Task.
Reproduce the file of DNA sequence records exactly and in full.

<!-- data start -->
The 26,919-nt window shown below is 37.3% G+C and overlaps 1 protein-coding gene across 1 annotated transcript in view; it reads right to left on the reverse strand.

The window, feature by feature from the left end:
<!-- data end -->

The 26,919-nt window shown below is 37.3% G+C and overlaps 1 protein-coding gene across 1 annotated transcript in view; it reads right to left on the reverse strand.

The window, feature by feature from the left end: